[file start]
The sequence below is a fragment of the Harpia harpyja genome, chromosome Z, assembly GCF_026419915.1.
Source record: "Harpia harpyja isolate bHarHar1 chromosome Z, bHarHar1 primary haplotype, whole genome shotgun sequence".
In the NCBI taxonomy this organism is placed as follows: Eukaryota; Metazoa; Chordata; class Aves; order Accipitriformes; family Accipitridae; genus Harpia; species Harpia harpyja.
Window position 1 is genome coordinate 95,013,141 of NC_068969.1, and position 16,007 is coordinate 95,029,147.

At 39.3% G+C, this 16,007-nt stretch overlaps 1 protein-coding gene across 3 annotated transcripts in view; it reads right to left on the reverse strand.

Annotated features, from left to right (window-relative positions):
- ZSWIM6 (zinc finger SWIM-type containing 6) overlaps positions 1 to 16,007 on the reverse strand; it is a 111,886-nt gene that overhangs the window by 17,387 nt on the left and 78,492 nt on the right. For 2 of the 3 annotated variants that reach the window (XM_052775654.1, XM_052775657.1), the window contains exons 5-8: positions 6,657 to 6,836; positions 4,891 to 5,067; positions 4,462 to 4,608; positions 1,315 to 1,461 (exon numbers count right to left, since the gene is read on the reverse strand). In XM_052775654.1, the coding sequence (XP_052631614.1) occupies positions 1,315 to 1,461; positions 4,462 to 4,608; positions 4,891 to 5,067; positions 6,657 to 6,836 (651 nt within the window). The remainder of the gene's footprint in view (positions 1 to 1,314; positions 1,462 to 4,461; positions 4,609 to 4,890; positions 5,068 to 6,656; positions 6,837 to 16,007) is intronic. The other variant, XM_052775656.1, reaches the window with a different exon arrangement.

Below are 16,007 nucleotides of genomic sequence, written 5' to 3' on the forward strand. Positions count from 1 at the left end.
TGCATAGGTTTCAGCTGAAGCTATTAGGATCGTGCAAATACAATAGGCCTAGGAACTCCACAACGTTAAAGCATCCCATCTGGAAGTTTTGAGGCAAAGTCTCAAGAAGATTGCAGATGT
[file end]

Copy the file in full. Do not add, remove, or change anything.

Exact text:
The sequence below is a fragment of the Harpia harpyja genome, chromosome Z, assembly GCF_026419915.1.
Source record: "Harpia harpyja isolate bHarHar1 chromosome Z, bHarHar1 primary haplotype, whole genome shotgun sequence".
In the NCBI taxonomy this organism is placed as follows: Eukaryota; Metazoa; Chordata; class Aves; order Accipitriformes; family Accipitridae; genus Harpia; species Harpia harpyja.
Window position 1 is genome coordinate 95,013,141 of NC_068969.1, and position 16,007 is coordinate 95,029,147.

At 39.3% G+C, this 16,007-nt stretch overlaps 1 protein-coding gene across 3 annotated transcripts in view; it reads right to left on the reverse strand.

Annotated features, from left to right (window-relative positions):
- ZSWIM6 (zinc finger SWIM-type containing 6) overlaps positions 1 to 16,007 on the reverse strand; it is a 111,886-nt gene that overhangs the window by 17,387 nt on the left and 78,492 nt on the right. For 2 of the 3 annotated variants that reach the window (XM_052775654.1, XM_052775657.1), the window contains exons 5-8: positions 6,657 to 6,836; positions 4,891 to 5,067; positions 4,462 to 4,608; positions 1,315 to 1,461 (exon numbers count right to left, since the gene is read on the reverse strand). In XM_052775654.1, the coding sequence (XP_052631614.1) occupies positions 1,315 to 1,461; positions 4,462 to 4,608; positions 4,891 to 5,067; positions 6,657 to 6,836 (651 nt within the window). The remainder of the gene's footprint in view (positions 1 to 1,314; positions 1,462 to 4,461; positions 4,609 to 4,890; positions 5,068 to 6,656; positions 6,837 to 16,007) is intronic. The other variant, XM_052775656.1, reaches the window with a different exon arrangement.

Below are 16,007 nucleotides of genomic sequence, written 5' to 3' on the forward strand. Positions count from 1 at the left end.
TGCATAGGTTTCAGCTGAAGCTATTAGGATCGTGCAAATACAATAGGCCTAGGAACTCCACAACGTTAAAGCATCCCATCTGGAAGTTTTGAGGCAAAGTCTCAAGAAGATTGCAGATGT